Winter here is a time of setting intentions. Starting the year with a period of restful preparation while the world sleeps and does the same. It feels harmonious. As I've heard it put, "the best day starts with a good night's rest," and I think that can easily apply to a year, or any cycle you choose.
My biggest intention this year is to learn and manifest as much as I can about healing. The title of this post is a mantra or theme that I'm keeping in mind and meditating on daily. Learning to manifest physical health through the gift of creation.
In our pastor's first sermon of 2020, he mentioned that he wants our church to focus on deep healing, specifically calling out cancers and chronic pain. This has been heavy on my heart since then, as those two things have consistently come up in all my learnings of farming, food, nature, permaculture, and natural medicines. Of course, y'all know my take; I believe a natural life can rid us of many modern chronic illnesses.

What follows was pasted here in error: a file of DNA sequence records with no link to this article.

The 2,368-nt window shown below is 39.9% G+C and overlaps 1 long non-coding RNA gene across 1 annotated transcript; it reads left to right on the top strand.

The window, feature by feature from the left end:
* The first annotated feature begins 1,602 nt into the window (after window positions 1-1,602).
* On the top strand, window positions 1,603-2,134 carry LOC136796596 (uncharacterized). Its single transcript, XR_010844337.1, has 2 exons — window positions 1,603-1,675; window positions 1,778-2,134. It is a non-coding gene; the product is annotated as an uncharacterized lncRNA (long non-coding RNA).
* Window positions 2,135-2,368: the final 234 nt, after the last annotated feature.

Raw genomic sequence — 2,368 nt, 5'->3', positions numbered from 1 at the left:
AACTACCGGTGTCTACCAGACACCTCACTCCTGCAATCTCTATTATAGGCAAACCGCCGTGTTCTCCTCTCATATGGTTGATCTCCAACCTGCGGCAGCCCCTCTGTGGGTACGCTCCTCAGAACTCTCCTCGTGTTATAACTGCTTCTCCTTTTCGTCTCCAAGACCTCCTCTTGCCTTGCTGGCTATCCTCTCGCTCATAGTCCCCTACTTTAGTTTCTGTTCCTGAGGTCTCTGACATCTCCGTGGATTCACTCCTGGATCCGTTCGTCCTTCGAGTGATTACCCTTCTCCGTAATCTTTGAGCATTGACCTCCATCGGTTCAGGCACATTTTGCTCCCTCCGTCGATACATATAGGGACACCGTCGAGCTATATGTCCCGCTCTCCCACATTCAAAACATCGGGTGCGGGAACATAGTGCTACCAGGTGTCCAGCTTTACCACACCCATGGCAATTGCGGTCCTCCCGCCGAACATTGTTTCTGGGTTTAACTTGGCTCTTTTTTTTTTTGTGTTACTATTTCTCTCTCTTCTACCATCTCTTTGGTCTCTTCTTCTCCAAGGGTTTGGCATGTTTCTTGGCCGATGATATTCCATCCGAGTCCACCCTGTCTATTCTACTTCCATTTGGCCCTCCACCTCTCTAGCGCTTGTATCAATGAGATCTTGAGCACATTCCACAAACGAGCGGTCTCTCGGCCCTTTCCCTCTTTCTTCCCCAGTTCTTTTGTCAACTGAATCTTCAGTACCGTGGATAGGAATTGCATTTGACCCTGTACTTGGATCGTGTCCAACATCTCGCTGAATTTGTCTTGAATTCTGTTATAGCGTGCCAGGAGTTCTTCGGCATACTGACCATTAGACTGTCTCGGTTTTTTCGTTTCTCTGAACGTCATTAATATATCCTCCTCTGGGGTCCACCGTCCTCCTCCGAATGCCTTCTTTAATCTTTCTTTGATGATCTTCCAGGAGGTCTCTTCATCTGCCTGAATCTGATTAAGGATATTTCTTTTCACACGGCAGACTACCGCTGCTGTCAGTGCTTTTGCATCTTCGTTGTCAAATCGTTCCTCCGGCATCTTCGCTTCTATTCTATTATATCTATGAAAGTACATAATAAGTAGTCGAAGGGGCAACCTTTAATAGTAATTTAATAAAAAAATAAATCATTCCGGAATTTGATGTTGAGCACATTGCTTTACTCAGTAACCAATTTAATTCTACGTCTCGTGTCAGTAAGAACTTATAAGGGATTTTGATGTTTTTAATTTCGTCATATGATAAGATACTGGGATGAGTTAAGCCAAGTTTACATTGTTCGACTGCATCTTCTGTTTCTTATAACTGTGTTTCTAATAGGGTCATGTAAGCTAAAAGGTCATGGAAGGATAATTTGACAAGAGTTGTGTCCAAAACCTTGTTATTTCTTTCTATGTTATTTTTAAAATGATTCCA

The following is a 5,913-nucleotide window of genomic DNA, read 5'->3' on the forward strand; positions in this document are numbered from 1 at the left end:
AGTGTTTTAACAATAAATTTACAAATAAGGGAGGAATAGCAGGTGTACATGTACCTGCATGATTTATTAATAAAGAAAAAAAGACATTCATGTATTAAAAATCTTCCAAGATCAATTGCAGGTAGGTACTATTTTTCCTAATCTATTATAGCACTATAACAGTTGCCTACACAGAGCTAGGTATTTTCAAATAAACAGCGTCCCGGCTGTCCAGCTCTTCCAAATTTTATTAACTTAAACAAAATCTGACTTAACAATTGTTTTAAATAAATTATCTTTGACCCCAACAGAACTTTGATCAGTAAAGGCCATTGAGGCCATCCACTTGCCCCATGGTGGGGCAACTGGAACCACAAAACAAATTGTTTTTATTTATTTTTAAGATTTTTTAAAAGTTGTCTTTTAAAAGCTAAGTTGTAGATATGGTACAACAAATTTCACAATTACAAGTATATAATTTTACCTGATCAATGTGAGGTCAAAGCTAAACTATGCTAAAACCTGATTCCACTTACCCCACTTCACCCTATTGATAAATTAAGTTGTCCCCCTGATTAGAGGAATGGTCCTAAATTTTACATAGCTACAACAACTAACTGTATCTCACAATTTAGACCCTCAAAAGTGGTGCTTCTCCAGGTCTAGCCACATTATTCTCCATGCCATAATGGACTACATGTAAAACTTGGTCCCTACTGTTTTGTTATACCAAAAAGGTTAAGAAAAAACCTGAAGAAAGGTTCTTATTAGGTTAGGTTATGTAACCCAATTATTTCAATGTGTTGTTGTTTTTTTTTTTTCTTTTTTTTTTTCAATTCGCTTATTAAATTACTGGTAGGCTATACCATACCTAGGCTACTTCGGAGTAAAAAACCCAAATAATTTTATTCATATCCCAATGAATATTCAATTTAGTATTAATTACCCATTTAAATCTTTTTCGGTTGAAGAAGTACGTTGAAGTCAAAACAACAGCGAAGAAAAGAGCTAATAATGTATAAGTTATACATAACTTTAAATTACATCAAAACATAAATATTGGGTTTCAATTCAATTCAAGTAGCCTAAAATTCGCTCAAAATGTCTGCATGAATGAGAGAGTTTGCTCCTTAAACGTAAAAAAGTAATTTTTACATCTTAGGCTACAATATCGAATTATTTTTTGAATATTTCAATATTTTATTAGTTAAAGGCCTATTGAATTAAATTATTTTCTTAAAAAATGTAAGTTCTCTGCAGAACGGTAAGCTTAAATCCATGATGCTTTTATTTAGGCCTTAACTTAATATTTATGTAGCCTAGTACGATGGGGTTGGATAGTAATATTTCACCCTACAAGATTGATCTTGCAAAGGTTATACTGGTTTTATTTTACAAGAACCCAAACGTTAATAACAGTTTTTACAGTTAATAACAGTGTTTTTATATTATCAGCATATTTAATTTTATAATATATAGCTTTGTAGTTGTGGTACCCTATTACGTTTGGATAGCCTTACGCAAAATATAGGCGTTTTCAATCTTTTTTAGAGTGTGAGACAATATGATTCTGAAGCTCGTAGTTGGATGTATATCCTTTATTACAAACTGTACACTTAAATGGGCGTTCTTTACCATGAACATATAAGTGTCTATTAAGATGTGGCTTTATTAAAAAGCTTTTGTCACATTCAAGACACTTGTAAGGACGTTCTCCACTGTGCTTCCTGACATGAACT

I like this church a lot. The focus on community there is like no other church I've been to, and I think it's a perfect place to propose my church garden idea from a while back. I think this is a place for it to shine.
I came across a Bible verse this week that was a bit alarming. 2 Timothy 3 speaks of people in the "last days," and in verse seven says this:
[They are] always learning but never able to come to a knowledge of the truth. 2 Timothy 3:7
That rang a bell for me, because I've been spending a lot of time reading, learning, and not doing a lot about what I've learned. I feel the things I've learned starting to compel me to do something, thus the manifestation. The call out in church earlier this month was the last little push I needed to recognize that that's what's going on.
This time last year I started learning about three weeds that chickens like to eat: chickweed, cleavers, and dandelion. Through the podcasts I heard that summer, after all those plants had died back for the year, I learned that they are all medicinal. Knowledge without action, I guess. This time of year is when those plants start appearing, and I'm learning to work with them now as it's seasonally appropriate.